“I had no energy to even leave the bed,” says27-year-old Nishant Mhatre, “After I recovered from COVID-19, I couldn’t do anything for a few days. Walking from the bed to the washroom seemed like a task because it made me so tired.”
Nishant was an otherwise healthy individual before he contracted the virus around the beginning of March 2021. But after recovering from the illness, he reported fatigue for more than a week. When he complained about this to his general physician, he was told that this may be one of the post-COVID symptoms and termed it post-COVID fatigue.
What are post-COVID symptoms?
It has been noticed that a lot of COVID-19 patients, especially those who suffered severe infection, are continuing to experience symptoms of the viral infection for weeks, sometimes months, even after testing negative. These include breathlessness, persistent cough, joint pain, and loss of smell and taste. Some patients may also report a lingering ‘brain fog’, a neurological symptom that causes confusion, poor concentration and memory loss, shares Neha Kamat, a behavioural psychologist and certified nutritionist, who has experienced it first-hand.
One of the most common long-term symptoms, however, is excessive fatigue. “Post-COVID fatigue is different from the usual tiredness. In this case, people are drained of energy, physical and mental, even after plenty of rest and can’t resume their day-to-day activities,” explains Dr Sandeep Gore, director, emergency medicine, Fortis Hospital, Mulund, Mumbai.“We’ve noticed that post-COVID fatigue generally lasts for three to four weeks and is mostly noticed among those who were severely infected. However, this doesn’t mean it won’t affect those with mild infection,” he adds, while stating that this extreme tiredness may not be permanent.
Head of clinical care at World Health Organization, Dr Janet Diaz compares the post-COVID symptoms noticed among severely ill patients with post-intensive care syndrome, where patients who have spent time in intensive care may show symptoms up to six months, or even one year after that hospitalisation.
But what about COVID-19 patients who only had mild symptoms? “For patients who had a mild attack, we really don't have enough information to say how long those symptoms may persist after the acute illness.”
What are the causes of post-COVID symptoms?
While the exact reason behind this condition hasn’t been identified yet, Dr Bipin Jibhkate, consultant, critical care medicine and ICU director at Wockhardt Hospital, Mira Road, Mumbai, points out, “Post-COVID symptoms, especially excessive fatigue, may be triggered bythe immune system’s response to the initial infection. While battling the virus,the immune system releases increased levels of cytokines, a chemical that helps fight off an infection. Ideally, the system needs to go back to normal after the fight is over, but if it fails to do so and continues to release cytokines in high amounts even though no pathogen is present, it may start damaging healthy cells in our body. This can cause inflammation, pain and tiredness.”
“The immune system activation doesn’t alone produce post-COVID symptoms,” informs Kamat, “COVID-19 has been identified as a neuro-invasive virus. In this case, the virus invades the brain tissue and hinders the ability of neurons (nerve cells that transmit messages from the brain to other parts of the body) to communicate with each other. When the chemical linkage between neurons breaks, the messages from your brain to other parts of the body won’t flow smoothly and as a result, a person experiences brain fog and other neurologic symptoms such as loss of smell or taste and numbness.”Other common causes of brain fog include inadequate sleep, chronic stress, poor diet and being on steroids.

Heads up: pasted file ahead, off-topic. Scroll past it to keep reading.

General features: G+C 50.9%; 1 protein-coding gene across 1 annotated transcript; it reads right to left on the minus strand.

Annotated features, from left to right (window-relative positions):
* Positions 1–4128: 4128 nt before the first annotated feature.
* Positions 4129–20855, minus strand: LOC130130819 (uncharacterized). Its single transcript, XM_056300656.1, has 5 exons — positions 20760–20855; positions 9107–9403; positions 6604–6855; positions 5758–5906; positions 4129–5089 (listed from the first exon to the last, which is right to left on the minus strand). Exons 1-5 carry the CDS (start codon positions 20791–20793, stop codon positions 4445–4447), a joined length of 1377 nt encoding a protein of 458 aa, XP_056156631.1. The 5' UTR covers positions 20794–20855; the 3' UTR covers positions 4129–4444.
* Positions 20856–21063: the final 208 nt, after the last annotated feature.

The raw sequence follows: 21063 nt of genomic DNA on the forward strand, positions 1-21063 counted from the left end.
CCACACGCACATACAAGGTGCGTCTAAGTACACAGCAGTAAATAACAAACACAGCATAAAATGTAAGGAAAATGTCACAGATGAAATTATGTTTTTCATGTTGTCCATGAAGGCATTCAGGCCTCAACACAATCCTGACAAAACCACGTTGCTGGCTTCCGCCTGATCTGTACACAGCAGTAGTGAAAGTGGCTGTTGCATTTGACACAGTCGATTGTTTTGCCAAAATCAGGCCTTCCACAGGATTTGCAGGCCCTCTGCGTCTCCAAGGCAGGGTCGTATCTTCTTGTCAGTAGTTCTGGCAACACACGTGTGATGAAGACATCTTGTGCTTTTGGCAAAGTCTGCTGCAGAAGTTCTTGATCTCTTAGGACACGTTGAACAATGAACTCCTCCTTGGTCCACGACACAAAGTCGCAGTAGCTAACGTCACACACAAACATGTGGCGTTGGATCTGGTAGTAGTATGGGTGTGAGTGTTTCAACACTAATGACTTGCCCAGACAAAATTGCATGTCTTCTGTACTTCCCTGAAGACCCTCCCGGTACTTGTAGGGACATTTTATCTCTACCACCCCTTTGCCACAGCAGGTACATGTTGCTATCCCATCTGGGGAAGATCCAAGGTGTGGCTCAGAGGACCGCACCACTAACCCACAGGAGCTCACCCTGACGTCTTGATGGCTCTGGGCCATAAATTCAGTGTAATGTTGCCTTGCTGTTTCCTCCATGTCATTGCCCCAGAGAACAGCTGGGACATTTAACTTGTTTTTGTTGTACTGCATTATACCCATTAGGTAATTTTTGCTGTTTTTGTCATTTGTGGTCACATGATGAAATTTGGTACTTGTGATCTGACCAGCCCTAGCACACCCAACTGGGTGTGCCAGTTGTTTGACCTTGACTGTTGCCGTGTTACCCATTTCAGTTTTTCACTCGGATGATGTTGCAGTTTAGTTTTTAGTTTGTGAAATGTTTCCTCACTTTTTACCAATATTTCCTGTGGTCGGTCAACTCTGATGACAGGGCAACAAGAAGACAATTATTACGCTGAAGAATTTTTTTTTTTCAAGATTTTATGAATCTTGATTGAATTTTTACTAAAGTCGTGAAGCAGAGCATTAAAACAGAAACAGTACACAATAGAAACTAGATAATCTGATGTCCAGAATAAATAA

How to deal with post-COVID symptoms?
So how do you beat this overwhelming tiredness and brain fog? Sadly, there isn’t any specific medication or speedy treatment yet for post-COVID symptoms. Complete rest – mental as well as physical – has proven the most effective, the medical experts tell us. Dr Gore and Dr Jibhkate also share a bunch of self-help tips to ease the symptoms and aid recovery:
- Eat nutritious, protein-rich meals from time to time.
- Drink three to four litres of water a day to ensure your body is hydrated, especially in the summer.
- Get a good night’s sleep – at least 6-7 hours – and fix a sleep and wakeup time.
- Avoid sleeping for several hours at a stretch during the day, instead take small, frequent naps.
- Limit your screen time as it may cause physical strain to your eyes and body.
- Avoid watching the news, it may increase stress.
- Start with a small amount of exercise, not too strenuous, and build it up gradually.
- Practice a hobby such as reading or painting or engage in chores around the house to keep your mind occupied but not for a long period.
- Conserve your energy – avoid stressing yourself out with unnecessary tasks, plan activities beforehand and ask for help when needed (for instance: order online instead of stepping out).
- Cut out caffeine and alcohol.
They also stress on the importance of listening to your body and mind, and looking out for signs and symptoms that may worsen your situation. Don’t wait to see if you feel better. “If you find yourself sleeping all day, unable to eat or do anything, or notice any other post-COVID symptoms like blood clotting, kidney problems, memory loss and muscle or joint pain, then seek medical help immediately,” concludes Dr Gore.